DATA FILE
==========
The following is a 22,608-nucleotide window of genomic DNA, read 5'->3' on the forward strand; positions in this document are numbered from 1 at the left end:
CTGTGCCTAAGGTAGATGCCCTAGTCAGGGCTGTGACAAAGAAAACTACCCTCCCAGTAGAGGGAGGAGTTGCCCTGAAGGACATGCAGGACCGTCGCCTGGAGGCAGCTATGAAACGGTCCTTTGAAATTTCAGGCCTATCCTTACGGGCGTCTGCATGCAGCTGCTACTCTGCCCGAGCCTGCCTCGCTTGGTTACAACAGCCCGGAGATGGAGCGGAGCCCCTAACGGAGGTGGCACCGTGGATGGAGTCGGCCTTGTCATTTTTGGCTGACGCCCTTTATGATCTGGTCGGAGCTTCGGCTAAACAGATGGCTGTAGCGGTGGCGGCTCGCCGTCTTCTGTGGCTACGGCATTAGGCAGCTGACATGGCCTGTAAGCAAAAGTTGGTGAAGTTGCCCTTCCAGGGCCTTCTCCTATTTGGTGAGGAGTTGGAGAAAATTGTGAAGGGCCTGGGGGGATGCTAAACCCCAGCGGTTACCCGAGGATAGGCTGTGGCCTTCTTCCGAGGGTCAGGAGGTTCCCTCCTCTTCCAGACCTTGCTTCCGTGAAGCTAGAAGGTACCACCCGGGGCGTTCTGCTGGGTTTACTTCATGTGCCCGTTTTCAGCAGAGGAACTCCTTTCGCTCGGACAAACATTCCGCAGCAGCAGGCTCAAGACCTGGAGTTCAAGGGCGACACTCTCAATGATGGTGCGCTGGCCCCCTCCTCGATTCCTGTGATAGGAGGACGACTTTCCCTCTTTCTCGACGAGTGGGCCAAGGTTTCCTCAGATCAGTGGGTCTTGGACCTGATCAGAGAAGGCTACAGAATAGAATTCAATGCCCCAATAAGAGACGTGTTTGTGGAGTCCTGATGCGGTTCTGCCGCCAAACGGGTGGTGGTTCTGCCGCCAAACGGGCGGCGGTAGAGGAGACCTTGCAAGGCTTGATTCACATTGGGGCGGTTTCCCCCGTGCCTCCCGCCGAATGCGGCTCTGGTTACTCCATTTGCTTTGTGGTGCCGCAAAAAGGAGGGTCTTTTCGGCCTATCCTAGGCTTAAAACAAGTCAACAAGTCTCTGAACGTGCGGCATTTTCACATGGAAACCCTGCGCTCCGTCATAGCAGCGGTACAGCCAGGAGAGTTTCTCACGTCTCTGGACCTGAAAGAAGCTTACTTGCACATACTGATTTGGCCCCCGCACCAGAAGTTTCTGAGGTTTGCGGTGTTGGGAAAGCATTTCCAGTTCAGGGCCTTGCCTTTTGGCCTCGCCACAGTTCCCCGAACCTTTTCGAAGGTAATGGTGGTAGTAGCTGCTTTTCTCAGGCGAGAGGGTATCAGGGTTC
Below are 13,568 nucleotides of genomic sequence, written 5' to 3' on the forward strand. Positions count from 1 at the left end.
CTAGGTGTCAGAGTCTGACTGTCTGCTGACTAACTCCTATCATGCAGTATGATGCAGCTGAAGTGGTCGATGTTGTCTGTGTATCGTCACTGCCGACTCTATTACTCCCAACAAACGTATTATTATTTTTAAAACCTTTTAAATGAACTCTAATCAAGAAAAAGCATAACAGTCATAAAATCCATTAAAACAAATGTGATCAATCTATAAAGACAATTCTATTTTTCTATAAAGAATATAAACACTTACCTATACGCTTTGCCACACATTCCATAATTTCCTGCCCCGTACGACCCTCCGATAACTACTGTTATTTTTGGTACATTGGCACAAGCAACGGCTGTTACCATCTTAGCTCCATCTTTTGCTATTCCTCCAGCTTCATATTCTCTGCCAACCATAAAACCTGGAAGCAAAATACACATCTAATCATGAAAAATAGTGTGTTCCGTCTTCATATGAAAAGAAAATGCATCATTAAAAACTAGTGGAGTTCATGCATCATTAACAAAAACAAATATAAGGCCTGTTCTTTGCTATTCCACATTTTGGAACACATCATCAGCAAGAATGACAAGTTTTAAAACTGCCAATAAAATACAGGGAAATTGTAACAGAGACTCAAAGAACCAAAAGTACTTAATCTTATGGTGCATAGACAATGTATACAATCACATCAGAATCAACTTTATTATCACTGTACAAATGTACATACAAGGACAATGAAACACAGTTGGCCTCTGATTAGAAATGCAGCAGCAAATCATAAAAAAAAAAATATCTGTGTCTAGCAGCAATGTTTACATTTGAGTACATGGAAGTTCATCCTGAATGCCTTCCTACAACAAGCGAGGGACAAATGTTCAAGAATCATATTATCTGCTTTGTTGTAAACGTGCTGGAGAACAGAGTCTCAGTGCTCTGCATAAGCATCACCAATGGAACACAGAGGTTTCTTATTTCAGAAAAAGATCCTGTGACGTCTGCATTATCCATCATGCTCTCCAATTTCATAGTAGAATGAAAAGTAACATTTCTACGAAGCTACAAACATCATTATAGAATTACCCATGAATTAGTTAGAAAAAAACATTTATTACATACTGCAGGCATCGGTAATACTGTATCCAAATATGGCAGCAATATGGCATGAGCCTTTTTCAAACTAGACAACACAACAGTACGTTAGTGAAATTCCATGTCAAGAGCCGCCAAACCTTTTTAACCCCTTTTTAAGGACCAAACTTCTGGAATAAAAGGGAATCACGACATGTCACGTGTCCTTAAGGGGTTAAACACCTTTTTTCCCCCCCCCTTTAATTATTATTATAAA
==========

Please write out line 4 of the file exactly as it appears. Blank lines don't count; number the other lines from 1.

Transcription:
CTAGGTGTCAGAGTCTGACTGTCTGCTGACTAACTCCTATCATGCAGTATGATGCAGCTGAAGTGGTCGATGTTGTCTGTGTATCGTCACTGCCGACTCTATTACTCCCAACAAACGTATTATTATTTTTAAAACCTTTTAAATGAACTCTAATCAAGAAAAAGCATAACAGTCATAAAATCCATTAAAACAAATGTGATCAATCTATAAAGACAATTCTATTTTTCTATAAAGAATATAAACACTTACCTATACGCTTTGCCACACATTCCATAATTTCCTGCCCCGTACGACCCTCCGATAACTACTGTTATTTTTGGTACATTGGCACAAGCAACGGCTGTTACCATCTTAGCTCCATCTTTTGCTATTCCTCCAGCTTCATATTCTCTGCCAACCATAAAACCTGGAAGCAAAATACACATCTAATCATGAAAAATAGTGTGTTCCGTCTTCATATGAAAAGAAAATGCATCATTAAAAACTAGTGGAGTTCATGCATCATTAACAAAAACAAATATAAGGCCTGTTCTTTGCTATTCCACATTTTGGAACACATCATCAGCAAGAATGACAAGTTTTAAAACTGCCAATAAAATACAGGGAAATTGTAACAGAGACTCAAAGAACCAAAAGTACTTAATCTTATGGTGCATAGACAATGTATACAATCACATCAGAATCAACTTTATTATCACTGTACAAATGTACATACAAGGACAATGAAACACAGTTGGCCTCTGATTAGAAATGCAGCAGCAAATCATAAAAAAAAAAATATCTGTGTCTAGCAGCAATGTTTACATTTGAGTACATGGAAGTTCATCCTGAATGCCTTCCTACAACAAGCGAGGGACAAATGTTCAAGAATCATATTATCTGCTTTGTTGTAAACGTGCTGGAGAACAGAGTCTCAGTGCTCTGCATAAGCATCACCAATGGAACACAGAGGTTTCTTATTTCAGAAAAAGATCCTGTGACGTCTGCATTATCCATCATGCTCTCCAATTTCATAGTAGAATGAAAAGTAACATTTCTACGAAGCTACAAACATCATTATAGAATTACCCATGAATTAGTTAGAAAAAAACATTTATTACATACTGCAGGCATCGGTAATACTGTATCCAAATATGGCAGCAATATGGCATGAGCCTTTTTCAAACTAGACAACACAACAGTACGTTAGTGAAATTCCATGTCAAGAGCCGCCAAACCTTTTTAACCCCTTTTTAAGGACCAAACTTCTGGAATAAAAGGGAATCACGACATGTCACGTGTCCTTAAGGGGTTAAACACCTTTTTTCCCCCCCCCTTTAATTATTATTATAAA